Actually, that is not quite true.
I do use a computer, mobile phone, electric lights (in addition to my candles), order in food (rather than growing it myself),and am happy for my washing machine. It is no fun to wash clothes in a nearby river. One must cart them there and beat them clean with a heavy stick, then cart them home and hang them outside to dry, which is quite difficult in a townhouse community.
Years ago, when I was but a mildly cranky child, I enjoyed airplane trips with my parents. Stewardesses (as they were called in those days of yore) smiled at me, offered snacks and juices. What fun to peruse the racks of magazines! I happily awaited the cute little trays with food, which were actually edible. People were nice and occasionally chatted with my parents (grown-up to grown-up).
I dozed and ate and read and talked and listened.
But, even before the recent notoriety of horrid, uncivil and even brutal behavior on planes, I preferred trains.
As a small child, there is a happy memory of traveling from Chicago to New York by train. My mother flew several times a year on business trips. But I refused to fly, and so we had a bucolic train trip. I refused a compartment and we sat side by side as miles seemed to ride by us. I was blissed out for the entire trip.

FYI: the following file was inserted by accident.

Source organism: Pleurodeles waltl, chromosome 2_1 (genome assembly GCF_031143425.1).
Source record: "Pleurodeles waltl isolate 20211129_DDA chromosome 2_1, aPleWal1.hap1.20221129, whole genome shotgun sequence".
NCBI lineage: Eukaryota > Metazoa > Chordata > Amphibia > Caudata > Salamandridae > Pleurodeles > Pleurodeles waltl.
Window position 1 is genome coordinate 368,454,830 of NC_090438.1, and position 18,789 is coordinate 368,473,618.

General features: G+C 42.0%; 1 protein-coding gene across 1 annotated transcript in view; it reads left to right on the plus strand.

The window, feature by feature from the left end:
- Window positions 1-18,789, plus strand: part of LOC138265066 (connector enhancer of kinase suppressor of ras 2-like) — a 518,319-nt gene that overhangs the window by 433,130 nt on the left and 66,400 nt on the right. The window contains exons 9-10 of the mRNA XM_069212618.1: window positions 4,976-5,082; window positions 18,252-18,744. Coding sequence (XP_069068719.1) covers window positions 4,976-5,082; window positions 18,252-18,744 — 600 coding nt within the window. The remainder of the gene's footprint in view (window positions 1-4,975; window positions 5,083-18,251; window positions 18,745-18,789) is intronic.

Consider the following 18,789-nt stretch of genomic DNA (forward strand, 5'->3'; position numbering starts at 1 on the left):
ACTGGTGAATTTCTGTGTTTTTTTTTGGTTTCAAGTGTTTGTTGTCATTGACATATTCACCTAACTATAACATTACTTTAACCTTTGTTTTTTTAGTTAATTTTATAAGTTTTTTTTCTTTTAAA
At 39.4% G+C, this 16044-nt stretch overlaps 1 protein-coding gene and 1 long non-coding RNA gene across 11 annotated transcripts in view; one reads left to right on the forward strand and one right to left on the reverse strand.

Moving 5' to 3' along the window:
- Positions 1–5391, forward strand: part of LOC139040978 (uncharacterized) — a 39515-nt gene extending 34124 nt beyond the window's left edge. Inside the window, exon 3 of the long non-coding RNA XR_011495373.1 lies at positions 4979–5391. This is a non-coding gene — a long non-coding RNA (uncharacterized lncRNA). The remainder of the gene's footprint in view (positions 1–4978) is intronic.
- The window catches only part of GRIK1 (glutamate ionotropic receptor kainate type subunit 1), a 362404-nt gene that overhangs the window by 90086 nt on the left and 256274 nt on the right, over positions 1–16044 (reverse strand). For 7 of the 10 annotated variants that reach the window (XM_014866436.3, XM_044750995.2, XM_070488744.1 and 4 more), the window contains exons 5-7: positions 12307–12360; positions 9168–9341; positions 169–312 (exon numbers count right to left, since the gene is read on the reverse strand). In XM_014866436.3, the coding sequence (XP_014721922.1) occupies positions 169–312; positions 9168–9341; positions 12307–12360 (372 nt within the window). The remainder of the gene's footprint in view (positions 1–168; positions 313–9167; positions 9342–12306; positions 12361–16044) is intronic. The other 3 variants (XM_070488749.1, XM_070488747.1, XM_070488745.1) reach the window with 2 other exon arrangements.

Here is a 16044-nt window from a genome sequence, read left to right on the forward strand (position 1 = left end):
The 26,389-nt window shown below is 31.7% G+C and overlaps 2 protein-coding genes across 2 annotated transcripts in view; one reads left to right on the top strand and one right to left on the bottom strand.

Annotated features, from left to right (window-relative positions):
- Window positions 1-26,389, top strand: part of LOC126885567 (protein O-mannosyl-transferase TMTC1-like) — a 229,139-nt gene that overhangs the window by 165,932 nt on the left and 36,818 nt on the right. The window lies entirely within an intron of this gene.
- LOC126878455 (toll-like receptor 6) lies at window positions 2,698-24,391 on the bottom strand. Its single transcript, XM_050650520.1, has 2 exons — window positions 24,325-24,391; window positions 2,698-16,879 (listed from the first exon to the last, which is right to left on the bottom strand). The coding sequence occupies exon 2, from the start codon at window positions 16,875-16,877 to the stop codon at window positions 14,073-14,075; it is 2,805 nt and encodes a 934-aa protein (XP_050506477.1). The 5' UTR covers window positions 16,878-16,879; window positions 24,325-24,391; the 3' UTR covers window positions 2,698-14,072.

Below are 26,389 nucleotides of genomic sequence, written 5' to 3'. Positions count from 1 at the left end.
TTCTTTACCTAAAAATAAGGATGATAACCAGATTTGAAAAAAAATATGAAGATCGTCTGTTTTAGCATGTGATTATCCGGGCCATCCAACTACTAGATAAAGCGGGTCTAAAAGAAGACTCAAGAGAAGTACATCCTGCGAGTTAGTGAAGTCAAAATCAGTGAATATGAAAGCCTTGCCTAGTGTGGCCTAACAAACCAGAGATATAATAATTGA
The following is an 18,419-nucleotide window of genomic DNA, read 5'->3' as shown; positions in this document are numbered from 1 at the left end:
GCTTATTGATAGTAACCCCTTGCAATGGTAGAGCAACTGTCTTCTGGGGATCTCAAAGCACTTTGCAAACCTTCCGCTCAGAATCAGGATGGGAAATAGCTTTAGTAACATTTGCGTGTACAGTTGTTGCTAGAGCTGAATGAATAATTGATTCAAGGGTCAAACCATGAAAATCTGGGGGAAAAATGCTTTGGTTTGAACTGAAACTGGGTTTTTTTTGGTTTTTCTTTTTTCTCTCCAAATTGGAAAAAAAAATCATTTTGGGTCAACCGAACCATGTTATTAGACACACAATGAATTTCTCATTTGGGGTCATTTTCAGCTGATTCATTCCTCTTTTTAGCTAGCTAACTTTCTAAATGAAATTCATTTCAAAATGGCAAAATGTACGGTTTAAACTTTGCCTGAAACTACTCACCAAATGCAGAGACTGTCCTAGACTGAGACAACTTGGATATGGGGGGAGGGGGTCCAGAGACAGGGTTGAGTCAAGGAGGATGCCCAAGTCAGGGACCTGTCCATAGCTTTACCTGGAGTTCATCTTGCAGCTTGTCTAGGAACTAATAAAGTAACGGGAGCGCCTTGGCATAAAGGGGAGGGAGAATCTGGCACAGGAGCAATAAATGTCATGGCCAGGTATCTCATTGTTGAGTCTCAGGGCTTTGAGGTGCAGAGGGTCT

It is really not longer to train rather than fly. Let us consider driving to the airport (or waiting for airport transportation, which is often an anxious experience, hoping your transport arrives on time), then finding parking, then standing in line to have your luggage safely (it is hoped) ensconced in the plane’s underbelly.
Then more waiting to board.
Then not-infrequent delays on the tarmac.
Then there are delays after the plane lands, before you are allowed to deplane.
Ah, this is all followed by that glorious wait for your luggage.
And then that little thrill when you see your luggage flit by and know that it is safe . . . and you will have your own clothing to wear.
But a train …
A friend dropped me off at a cute little station.
A kind, smiling man took my luggage into the station.
I went to the ticket window.
The board announced my train would leave in thirty minutes.
Until then, I went out onto the platform and watched its happy little engine arrive.
Another man looked at my ticket and escorted me onto the train (I had splurged on a compartment). My luggage was with me.
I could walk into a sweet dining car and sit down like a human being, eating dinner as I watched scenes of our beautiful country roll by.
Need I say more?
In Victorian times, a train was referred to as an “Iron Horse.”
How wonderful. I have not attempted to pet a train . . . but the partial Luddite within would surely enjoy that.
Doctor Curmudgeon® is a physician-satirist. This column originally appeared on SERMO, the leading global social network for doctors — the virtual doctors’ lounge and the home of medical crowdsourcing.